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Show me some more numbers

Started by Cedron June 4, 2015
>On Saturday, June 6, 2015 at 12:05:21 PM UTC-7, Cedron wrote: > >... > >For the same signal duration, increasing the sample frequency and >transform size will separate the two components of the real signal and
reduce the
>"self interference" of a real signal with a complex estimation
algorithm. No it won't. Bin 3 is still the same distance from bin N-3. To separate them you need to increase the sampling interval, i.e. the frame size. For a real signal you should use a real signal formula, not a complex signal formula, this is the point I've been trying to make.
>Windowing can accomplish the same result. Note that the most accurate >estimators will be designed for the window applied.
Kind of stupid if they aren't. Likewise real signal formulas should be used with real signals and complex signal formulas should be used with complex signals.
>A transform size of 10 is >rarely used in instrumentation. Values in the hundreds are common. Your
choice
>makes a real signal an unrealistic error source for people who might >mistakenly apply your tables to how things work in the real world.
I never claimed my tests represented "the real world". Your the one who seems to be application fixated. I've claimed a theoretical advance. The fact that it whups butt is just icing on the cake. I used a small sample size to demonstrate the superiority of an exact equation over an approximation that is bin number dependent, e.g. Jacobsen's and Candan's 2011. This notion of distinguishing "exact" from "very precise" still seems difficult for some to grasp.
> >> In either case, the unwindowed results of a real signal formula is
going
>> to be better than the windowed or not version of a complex signal >> formula. >> > >This statement does not take into account the general cases where >transform sizes are chosen based on signal characteristics beyond just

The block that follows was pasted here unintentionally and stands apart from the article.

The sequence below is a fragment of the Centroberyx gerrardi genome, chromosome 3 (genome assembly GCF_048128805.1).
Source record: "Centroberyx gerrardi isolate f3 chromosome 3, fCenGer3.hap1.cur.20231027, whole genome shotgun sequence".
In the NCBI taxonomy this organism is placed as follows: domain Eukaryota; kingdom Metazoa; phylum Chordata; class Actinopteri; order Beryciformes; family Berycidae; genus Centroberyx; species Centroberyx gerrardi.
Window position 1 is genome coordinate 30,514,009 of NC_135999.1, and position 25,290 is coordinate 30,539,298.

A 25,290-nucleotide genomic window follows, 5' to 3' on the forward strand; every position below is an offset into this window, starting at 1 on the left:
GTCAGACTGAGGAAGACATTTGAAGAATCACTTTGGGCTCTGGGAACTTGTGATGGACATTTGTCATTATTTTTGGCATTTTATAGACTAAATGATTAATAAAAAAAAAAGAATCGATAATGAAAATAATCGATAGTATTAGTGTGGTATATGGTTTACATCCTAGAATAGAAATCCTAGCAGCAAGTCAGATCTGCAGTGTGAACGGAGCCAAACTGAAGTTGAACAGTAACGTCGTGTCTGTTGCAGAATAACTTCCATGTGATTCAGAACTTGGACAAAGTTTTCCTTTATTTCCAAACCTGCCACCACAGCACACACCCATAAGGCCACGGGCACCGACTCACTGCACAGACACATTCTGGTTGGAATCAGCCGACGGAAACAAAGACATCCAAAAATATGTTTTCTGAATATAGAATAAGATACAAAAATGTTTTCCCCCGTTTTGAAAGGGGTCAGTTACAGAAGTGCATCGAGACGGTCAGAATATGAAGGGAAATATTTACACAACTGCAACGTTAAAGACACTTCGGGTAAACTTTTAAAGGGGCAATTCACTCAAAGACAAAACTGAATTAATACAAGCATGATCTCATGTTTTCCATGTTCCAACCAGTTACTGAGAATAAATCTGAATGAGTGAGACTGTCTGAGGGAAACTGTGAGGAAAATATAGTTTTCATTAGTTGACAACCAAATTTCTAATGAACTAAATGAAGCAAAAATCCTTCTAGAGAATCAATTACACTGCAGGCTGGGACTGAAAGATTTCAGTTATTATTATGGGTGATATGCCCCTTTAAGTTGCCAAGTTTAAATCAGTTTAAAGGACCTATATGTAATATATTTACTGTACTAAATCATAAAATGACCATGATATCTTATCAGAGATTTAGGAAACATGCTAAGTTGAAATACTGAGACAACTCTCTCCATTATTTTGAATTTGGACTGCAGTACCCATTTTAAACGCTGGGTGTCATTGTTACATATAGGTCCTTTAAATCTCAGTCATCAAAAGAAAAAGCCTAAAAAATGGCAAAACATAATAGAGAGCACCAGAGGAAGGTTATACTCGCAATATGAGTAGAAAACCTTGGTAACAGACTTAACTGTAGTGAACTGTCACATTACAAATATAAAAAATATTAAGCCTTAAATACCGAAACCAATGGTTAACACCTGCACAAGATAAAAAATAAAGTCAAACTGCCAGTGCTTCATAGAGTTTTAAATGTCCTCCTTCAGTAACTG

frequency,
>where there is interference as well as noise, windows are chosen to cope >with interference and algorithms are designed to match the windows. You
are
>still a long ways from the real world. You persist in making strong >statements about regions you have not yet explored. When that leads to
false claims,
>don't be surprised if people talk. >
That statement will be true no matter what your parameters are. I'm a space cowboy, what do you think about that? Please cite any false claim I've made. So far they have all been borne out. Shall I list them?
> >Crap is claiming to implement an algorithm as published and then posting >the results of something else.
I have done no such thing. I've explained completely how I ran the tests. Why aren't you jumping on Jacobsen's case for doing a comparison of my real valued signal formula against complex valued signal formulas with complex valued signals. It still did quite well, didn't it?
> > >Please make your tables correct for everyone. >
"correct" according to what standard?
>> I am evaluating Martin Vicanek's formula from the link he provided in >this >> post. It looks good so far. It's a mighty fine day outside
weatherwise
>> so this won't get done till this evening at the earliest. >> >> I will do as you wish, would you prefer 2.5 to 3.5 or 3.0 to 3.9? >>
Looks like tomorrow. It's late already.
> >It doesn't matter which. It does matter that it is done consistently
with
>your description. >
Once again, I described what I did in detail. I have provided the formulas, if you don't like how I tested them, test them yourself just like Jacobsen and Julien.
> >Dale B. Dalrymple
Ced --------------------------------------- Posted through http://www.DSPRelated.com
>Cedron <103185@DSPRelated> wrote: > >> Pope wrote > >>>dbd <d.dalrymple@sbcglobal.net> wrote: >
[...snip...]